Home Security New RAT spread through macros in Microsoft Word documents
New RAT spread through macros in Microsoft Word documents Courtesy Proofpoint

A new remote access trojan named Parasite HTTP uses macros in Microsoft Word documents to spread and is modular, allowing for the addition of new capabilities.

Researchers from security firm ProofPoint said Parasite HTTP was a professionally coded modular remote administration tool for Windows written in C. It had no dependencies apart from the operating system itself.

They said the malware had an impressive number of techniques for sandbox detection, anti-debugging, anti-emulation and other protections.

Uptil now, the malware had only been observed in a single email campaign with the intended recipients being in the IT, healthcare and retail industries.

The message that arrived purported to be a resume with the following subjects: advertised position, would like to apply, or application. The attachments had names like my_cv.doc, resume_.doc, cvnew.doc, cv.doc and new_resume.doc.

word doc parasite http

A Word document used to spread Parasite HTTP.

Parasite HTTP was being advertised on an underground forum, Proofpoint said. The plugins advertised were for:

  • User management;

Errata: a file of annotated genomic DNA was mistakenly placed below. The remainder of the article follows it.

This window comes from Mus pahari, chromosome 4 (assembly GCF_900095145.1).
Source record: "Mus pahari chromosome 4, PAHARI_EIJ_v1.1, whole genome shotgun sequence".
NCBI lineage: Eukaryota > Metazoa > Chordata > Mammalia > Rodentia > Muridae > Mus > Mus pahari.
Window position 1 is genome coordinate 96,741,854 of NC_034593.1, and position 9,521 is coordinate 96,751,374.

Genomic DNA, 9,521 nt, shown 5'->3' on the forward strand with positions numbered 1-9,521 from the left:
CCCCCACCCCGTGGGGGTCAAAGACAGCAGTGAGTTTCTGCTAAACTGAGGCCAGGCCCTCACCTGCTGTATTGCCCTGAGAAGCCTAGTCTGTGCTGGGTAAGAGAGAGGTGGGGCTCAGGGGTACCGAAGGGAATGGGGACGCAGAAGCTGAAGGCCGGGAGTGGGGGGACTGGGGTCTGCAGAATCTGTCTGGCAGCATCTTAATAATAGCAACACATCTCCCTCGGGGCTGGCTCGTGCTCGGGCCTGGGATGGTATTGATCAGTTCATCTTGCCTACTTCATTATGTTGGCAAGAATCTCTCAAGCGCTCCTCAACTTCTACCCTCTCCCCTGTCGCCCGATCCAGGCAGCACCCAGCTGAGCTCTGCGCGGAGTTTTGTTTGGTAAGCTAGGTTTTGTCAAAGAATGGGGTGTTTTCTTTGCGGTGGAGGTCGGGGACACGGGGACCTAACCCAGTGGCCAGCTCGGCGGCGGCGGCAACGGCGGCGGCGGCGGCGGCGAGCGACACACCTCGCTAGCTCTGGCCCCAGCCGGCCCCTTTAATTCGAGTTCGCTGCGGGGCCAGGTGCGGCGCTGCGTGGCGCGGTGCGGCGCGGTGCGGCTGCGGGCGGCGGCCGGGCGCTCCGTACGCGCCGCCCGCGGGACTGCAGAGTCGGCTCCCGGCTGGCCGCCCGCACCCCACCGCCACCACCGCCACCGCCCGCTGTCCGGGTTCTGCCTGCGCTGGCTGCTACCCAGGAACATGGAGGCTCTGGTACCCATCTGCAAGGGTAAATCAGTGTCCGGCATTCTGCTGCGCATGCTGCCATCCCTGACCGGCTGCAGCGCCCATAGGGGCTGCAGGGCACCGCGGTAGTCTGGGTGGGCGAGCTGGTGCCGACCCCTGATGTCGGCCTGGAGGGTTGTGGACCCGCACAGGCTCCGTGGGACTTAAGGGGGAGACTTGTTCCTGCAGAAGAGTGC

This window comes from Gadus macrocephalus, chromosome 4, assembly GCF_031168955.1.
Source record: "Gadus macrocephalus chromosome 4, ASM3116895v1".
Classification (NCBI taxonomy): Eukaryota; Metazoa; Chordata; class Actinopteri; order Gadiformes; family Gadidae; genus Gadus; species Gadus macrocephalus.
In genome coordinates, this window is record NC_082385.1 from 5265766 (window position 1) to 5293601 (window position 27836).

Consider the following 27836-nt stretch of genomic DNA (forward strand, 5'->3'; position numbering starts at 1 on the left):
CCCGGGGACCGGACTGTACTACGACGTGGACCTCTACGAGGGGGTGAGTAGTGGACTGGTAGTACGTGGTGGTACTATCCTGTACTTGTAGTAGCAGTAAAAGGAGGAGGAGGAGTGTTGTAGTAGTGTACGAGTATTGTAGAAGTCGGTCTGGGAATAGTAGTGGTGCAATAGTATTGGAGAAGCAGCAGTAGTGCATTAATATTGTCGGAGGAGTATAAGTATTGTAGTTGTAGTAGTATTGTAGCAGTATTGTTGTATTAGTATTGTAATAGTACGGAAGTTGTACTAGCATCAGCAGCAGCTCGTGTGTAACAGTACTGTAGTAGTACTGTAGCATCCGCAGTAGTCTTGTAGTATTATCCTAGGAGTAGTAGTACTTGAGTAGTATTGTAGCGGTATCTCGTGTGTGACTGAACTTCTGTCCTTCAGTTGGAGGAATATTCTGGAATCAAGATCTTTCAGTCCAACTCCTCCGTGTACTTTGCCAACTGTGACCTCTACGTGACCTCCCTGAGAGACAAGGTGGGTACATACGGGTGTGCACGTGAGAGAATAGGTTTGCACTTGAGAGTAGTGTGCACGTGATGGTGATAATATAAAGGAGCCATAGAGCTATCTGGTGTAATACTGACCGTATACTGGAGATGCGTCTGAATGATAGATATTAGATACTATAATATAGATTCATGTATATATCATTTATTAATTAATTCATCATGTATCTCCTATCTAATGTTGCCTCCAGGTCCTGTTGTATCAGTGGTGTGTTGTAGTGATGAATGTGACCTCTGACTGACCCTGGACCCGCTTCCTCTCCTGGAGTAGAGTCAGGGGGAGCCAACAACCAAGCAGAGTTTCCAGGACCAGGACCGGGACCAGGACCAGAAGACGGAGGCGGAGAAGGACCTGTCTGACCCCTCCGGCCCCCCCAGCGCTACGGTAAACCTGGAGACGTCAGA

• Browser password recovery;
  • FTP password recovery;
  • IM password recovery;
  • Email password recovery;
  • Windows licence keys recovery;
  • Hidden VNC; and
  • Reverse Socks5 proxy.

"Threat actors and malware authors continuously innovate in their efforts to evade defences and improve infection rates," Proofpoint said.

"Parasite HTTP provides numerous examples of state-of-the-art techniques used to avoid detection in sandboxes and via automated anti-malware systems.

"For consumers, organisations, and defenders, this represents the latest escalation in an ongoing malware arms race that extends even to commodity malware like Parasite.

"While we have currently only observed Parasite HTTP in a small campaign, we expect to see features like those used in Parasite continue to propagate across other malware variants."

Screenshots: courtesy Proofpoint


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Sam Varghese

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Sam Varghese has been writing for iTWire since 2006, a year after the sitecame into existence. For nearly a decade thereafter, he wrote mostly about free and open source software, based on his own use of this genre of software. Since May 2016, he has been writing across many areas of technology. He has been a journalist for nearly 40 years in India (Indian Express and Deccan Herald), the UAE (Khaleej Times) and Australia (Daily Commercial News (now defunct) and The Age). His personal blog is titled Irregular Expression.


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